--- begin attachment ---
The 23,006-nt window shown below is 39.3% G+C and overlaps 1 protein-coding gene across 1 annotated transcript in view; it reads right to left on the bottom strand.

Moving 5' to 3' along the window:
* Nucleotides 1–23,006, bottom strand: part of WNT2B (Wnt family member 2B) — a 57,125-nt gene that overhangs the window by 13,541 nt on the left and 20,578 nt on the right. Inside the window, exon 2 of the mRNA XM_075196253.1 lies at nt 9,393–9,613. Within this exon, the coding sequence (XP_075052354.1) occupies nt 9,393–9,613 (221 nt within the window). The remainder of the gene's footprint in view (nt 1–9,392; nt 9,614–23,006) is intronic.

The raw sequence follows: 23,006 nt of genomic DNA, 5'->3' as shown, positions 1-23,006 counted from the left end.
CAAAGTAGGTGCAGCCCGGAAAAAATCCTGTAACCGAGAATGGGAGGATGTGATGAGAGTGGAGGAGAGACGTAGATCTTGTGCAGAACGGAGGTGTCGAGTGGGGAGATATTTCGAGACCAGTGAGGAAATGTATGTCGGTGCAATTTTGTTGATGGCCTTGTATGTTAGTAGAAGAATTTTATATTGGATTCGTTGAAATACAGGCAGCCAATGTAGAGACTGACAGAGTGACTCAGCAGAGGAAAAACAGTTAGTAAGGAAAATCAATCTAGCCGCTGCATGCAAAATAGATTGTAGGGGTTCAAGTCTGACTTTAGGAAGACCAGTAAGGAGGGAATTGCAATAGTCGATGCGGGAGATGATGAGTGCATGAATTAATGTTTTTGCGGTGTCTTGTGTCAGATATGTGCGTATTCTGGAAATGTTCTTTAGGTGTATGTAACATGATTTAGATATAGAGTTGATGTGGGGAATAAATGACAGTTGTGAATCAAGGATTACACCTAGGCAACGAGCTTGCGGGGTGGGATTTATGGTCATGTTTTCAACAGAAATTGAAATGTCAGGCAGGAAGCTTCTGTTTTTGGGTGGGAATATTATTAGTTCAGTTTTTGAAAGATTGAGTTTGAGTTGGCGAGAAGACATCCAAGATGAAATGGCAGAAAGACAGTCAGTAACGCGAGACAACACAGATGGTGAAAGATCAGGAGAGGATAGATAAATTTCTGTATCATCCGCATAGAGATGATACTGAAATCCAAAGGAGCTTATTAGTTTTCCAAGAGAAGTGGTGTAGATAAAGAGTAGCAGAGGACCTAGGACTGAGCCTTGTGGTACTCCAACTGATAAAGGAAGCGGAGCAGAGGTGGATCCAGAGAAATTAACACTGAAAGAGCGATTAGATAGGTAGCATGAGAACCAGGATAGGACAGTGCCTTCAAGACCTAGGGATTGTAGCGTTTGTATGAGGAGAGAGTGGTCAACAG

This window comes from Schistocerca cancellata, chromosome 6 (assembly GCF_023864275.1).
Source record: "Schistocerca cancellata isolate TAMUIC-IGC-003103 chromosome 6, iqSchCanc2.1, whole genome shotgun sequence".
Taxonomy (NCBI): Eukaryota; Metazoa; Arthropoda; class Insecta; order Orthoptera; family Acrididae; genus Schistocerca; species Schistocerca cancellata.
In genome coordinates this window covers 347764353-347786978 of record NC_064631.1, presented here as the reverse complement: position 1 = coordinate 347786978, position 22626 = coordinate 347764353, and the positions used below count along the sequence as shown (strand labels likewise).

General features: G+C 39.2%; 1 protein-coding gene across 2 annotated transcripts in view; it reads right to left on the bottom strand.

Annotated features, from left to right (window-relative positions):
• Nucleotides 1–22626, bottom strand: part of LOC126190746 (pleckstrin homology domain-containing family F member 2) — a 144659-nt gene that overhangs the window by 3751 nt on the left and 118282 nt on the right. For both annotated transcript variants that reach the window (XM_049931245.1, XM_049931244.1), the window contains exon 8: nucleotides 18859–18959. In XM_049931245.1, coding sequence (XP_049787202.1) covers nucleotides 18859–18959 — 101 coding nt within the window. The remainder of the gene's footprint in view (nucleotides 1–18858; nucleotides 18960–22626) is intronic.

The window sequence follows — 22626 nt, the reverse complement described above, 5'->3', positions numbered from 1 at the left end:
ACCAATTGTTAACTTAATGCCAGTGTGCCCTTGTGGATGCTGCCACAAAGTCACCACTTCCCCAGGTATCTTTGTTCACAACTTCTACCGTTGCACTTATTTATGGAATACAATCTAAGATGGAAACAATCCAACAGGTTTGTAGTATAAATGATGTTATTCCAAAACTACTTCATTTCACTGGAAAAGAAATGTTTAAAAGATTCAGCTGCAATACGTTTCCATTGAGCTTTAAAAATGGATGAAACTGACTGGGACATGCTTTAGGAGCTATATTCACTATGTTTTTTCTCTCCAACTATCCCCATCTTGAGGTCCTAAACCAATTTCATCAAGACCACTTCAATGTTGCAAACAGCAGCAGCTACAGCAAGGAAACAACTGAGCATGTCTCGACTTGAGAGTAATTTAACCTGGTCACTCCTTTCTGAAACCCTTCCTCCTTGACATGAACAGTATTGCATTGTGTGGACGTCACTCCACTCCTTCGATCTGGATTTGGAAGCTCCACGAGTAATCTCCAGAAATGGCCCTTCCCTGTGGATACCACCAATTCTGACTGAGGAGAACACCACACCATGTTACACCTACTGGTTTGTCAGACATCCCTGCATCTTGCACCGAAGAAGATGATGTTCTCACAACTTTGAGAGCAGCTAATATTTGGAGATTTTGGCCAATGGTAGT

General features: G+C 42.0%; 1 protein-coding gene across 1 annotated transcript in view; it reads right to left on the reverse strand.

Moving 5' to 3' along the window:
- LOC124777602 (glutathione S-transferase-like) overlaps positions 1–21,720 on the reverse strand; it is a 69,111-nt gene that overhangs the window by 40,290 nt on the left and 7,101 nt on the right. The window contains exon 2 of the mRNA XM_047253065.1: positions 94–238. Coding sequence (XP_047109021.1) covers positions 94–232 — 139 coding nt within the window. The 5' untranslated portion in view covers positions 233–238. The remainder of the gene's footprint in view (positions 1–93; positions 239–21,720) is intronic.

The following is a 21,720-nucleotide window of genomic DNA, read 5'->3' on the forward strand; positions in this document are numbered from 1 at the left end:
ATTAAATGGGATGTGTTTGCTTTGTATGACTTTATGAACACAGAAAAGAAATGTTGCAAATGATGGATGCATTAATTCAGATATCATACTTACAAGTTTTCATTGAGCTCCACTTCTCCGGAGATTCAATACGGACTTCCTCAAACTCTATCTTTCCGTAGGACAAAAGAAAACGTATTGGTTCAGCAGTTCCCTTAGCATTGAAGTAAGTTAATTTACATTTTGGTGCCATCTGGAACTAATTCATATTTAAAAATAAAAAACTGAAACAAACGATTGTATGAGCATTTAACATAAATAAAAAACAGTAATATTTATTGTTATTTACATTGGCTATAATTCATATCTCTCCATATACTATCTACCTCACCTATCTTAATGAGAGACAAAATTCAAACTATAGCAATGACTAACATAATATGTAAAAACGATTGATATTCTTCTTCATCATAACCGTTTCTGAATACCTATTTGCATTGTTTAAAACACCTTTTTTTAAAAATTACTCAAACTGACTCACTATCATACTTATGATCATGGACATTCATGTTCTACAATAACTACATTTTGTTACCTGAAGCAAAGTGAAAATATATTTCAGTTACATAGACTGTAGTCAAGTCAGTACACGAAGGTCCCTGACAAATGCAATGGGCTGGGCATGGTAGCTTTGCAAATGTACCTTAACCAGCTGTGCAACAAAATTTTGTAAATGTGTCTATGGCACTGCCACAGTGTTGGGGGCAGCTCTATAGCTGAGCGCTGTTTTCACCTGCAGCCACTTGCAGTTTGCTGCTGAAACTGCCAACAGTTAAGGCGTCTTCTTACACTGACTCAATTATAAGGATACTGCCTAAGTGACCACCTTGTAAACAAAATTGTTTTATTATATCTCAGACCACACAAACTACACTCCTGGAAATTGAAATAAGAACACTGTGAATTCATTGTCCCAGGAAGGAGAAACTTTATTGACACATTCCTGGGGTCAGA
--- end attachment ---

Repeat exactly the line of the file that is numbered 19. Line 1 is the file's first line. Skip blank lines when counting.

ATTAAATGGGATGTGTTTGCTTTGTATGACTTTATGAACACAGAAAAGAAATGTTGCAAATGATGGATGCATTAATTCAGATATCATACTTACAAGTTTTCATTGAGCTCCACTTCTCCGGAGATTCAATACGGACTTCCTCAAACTCTATCTTTCCGTAGGACAAAAGAAAACGTATTGGTTCAGCAGTTCCCTTAGCATTGAAGTAAGTTAATTTACATTTTGGTGCCATCTGGAACTAATTCATATTTAAAAATAAAAAACTGAAACAAACGATTGTATGAGCATTTAACATAAATAAAAAACAGTAATATTTATTGTTATTTACATTGGCTATAATTCATATCTCTCCATATACTATCTACCTCACCTATCTTAATGAGAGACAAAATTCAAACTATAGCAATGACTAACATAATATGTAAAAACGATTGATATTCTTCTTCATCATAACCGTTTCTGAATACCTATTTGCATTGTTTAAAACACCTTTTTTTAAAAATTACTCAAACTGACTCACTATCATACTTATGATCATGGACATTCATGTTCTACAATAACTACATTTTGTTACCTGAAGCAAAGTGAAAATATATTTCAGTTACATAGACTGTAGTCAAGTCAGTACACGAAGGTCCCTGACAAATGCAATGGGCTGGGCATGGTAGCTTTGCAAATGTACCTTAACCAGCTGTGCAACAAAATTTTGTAAATGTGTCTATGGCACTGCCACAGTGTTGGGGGCAGCTCTATAGCTGAGCGCTGTTTTCACCTGCAGCCACTTGCAGTTTGCTGCTGAAACTGCCAACAGTTAAGGCGTCTTCTTACACTGACTCAATTATAAGGATACTGCCTAAGTGACCACCTTGTAAACAAAATTGTTTTATTATATCTCAGACCACACAAACTACACTCCTGGAAATTGAAATAAGAACACTGTGAATTCATTGTCCCAGGAAGGAGAAACTTTATTGACACATTCCTGGGGTCAGA